Home' Trinidad and Tobago Guardian : August 18th 2015 Contents B4
Guardian www.guardian.co.tt Tuesday, August 18, 2015
On August 7, in the shadow of the International
Conference on Pan, a group of young musicians
and producers gathered in a room at the Hyatt
Regency Hotel to discuss the future of something
called "Caribbean Dance Music."
CDM is apparently a new framework meant to
contain the many flavours of beats that are created
in the region to get people onto a dance floor.
It isn t clear that there is a proven need for yet
for the many region-
al rhythms that have,
either collectively or
little more than an
occasional blip in the
large music con-
sumption markets of
the first world.
But this discus-
sion, nominally on
copyright, leapfrogged such concerns to helpfully
focus on the reason for the reason for licensing,
It was clear that the team promoting CDM were
about pressing home practical discussions and advice
about raising the game for the young producers,
composers and performers who have tended to find
themselves on the fringes of a burgeoning and
extremely fluid market for music.
Professor Kienda Hoji, principal lecturer in Music
Business & Entertainment Law at the University of
Westminster was upfront about his approach.
"I get my hands dirty," he told the SRO room via
Skype from the UK, "I believe that if you are going
to teach this you have to do it."
Describing copyright as one of the "dark arts" of
the music industry, Hoji said: "People generally don t
understand how it works, but it s generally a good
idea to come to an understanding of the process,
because it s the way that you get paid."
The law lecturer acknowledged that the idea of
copyright tends to fly in the face of modern digital
technologies that emphasise effortless sharing, but
the larger issue is working the market itself, which
is seeing a fundamental shift in the way that people
consume entertainment in general and music in par-
"People are not so much interested in owning
music or seeing a disc spin and having that physical
experience," Hoji said, "people are more interested
In addition, there are challenges of perception,
which finds consumers assuming everyone in the
music industry is rich so there s no need to pay people
for their work.
"It s just a small tip of the iceberg of creators who
make a sustainable living from the industry," Hoji
So how do the young creators and producers make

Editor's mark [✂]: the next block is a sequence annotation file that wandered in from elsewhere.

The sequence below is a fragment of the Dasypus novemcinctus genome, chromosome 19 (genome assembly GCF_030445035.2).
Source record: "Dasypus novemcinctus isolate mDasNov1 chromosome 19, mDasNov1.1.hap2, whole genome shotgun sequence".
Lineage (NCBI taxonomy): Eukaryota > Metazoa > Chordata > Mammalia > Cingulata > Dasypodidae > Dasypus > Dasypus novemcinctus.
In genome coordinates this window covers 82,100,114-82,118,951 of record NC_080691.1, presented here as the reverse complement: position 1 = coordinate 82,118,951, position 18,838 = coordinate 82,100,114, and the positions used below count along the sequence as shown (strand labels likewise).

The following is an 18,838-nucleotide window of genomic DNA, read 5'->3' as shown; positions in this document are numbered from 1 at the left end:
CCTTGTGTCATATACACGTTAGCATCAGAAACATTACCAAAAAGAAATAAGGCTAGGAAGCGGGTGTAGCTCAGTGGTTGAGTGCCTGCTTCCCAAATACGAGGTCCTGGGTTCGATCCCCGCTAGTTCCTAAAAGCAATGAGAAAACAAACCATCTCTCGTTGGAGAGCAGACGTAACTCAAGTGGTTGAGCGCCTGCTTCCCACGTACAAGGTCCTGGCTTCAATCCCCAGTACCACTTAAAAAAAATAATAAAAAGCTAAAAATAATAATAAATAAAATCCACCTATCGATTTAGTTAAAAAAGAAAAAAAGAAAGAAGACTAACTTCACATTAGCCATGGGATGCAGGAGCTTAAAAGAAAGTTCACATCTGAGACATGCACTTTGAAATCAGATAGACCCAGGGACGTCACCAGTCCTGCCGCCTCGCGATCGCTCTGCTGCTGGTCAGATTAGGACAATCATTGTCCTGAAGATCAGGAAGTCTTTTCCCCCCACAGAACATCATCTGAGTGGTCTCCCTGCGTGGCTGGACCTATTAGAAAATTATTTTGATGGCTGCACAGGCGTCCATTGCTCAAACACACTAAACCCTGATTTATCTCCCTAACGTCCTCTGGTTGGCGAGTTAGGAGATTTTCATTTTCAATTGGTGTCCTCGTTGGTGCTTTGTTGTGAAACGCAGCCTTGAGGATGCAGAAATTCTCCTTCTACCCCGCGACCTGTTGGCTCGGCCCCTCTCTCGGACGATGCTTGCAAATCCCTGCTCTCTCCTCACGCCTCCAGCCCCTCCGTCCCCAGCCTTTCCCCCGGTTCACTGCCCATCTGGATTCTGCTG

money in an environment that s seems at best hostile
and for many, downright toxic?
That was Dana Shayegan s mission at the event.
As the VP Collective Digital Studios he s worked
extensively in the region, representing several artists
in Jamaica along with Timaya, Walshy Fire and Machel
Montano in the digital realm.
Earlier in the conference he presented a remarkably
detailed and action focused talk on optimisation,
marketing and monetising YouTube posts.
CDS represents YouTube "properties" for these
entertainment brands which focus on Electronic
Dance Music (EDM), Caribbean and Afrobeats music
and claims a collective 15 million subscribers to their
channels, 300 million monthly views and one million
live event attendees on behalf of the artistes that
work with them.
Clearly there is room to grow with his organisation,
but Shayegan was also clear that there s a lot more
that creators can do on their own using the same
platform and offered generous advice in getting start-
ed.First, he recommended that creators clarify own-
ership of their works in writing, including the per-
centages that others hold in neighbouring rights, so
that they can properly apply for a YouTube Content
ID, the first step in getting paid for views on the
website. That can be a real problem
in the region; Professor Hoji noted.
"There s a real difficulty in get-
ting that done," he said, "there s
a lot of Whahappen, you don t
trust me, but if you want to go
there, you have to get that done."
Both presenters suggested get-
ting a reputable and experienced
entertainment lawyer to sort out
exactly who owns what and how
much of it every rights holder is
entitled to earn. Then, the process
follows what s emerged as social
media best practice, posting inter-
esting work regularly and for
YouTube, binding the posts into
a channel that runs continuously,
building "watch time."
Shayegan encouraged creators
to build multiple instances of
strong tracks, reaching beyond the
grail of the music video to create
art tracks, lyric videos and behind
the scenes posts to engage viewers
and hold them in a fully optimised
If this is all starting to sound
like programme management, it s
because it is, and it s all in support
of building an effective brand, the
creator s sharpest sword in cutting
through to an audience.
In summary, Dana Shayegan
offered the following advice to
creators: "If you have any interest
in making music and making
money, you need to understand
this topic, protect your copyright,
but also be prepared to be lenient
when promotional opportunities
$HOW ME THE MONEY
PHOTO: MARK LYNDERSAY
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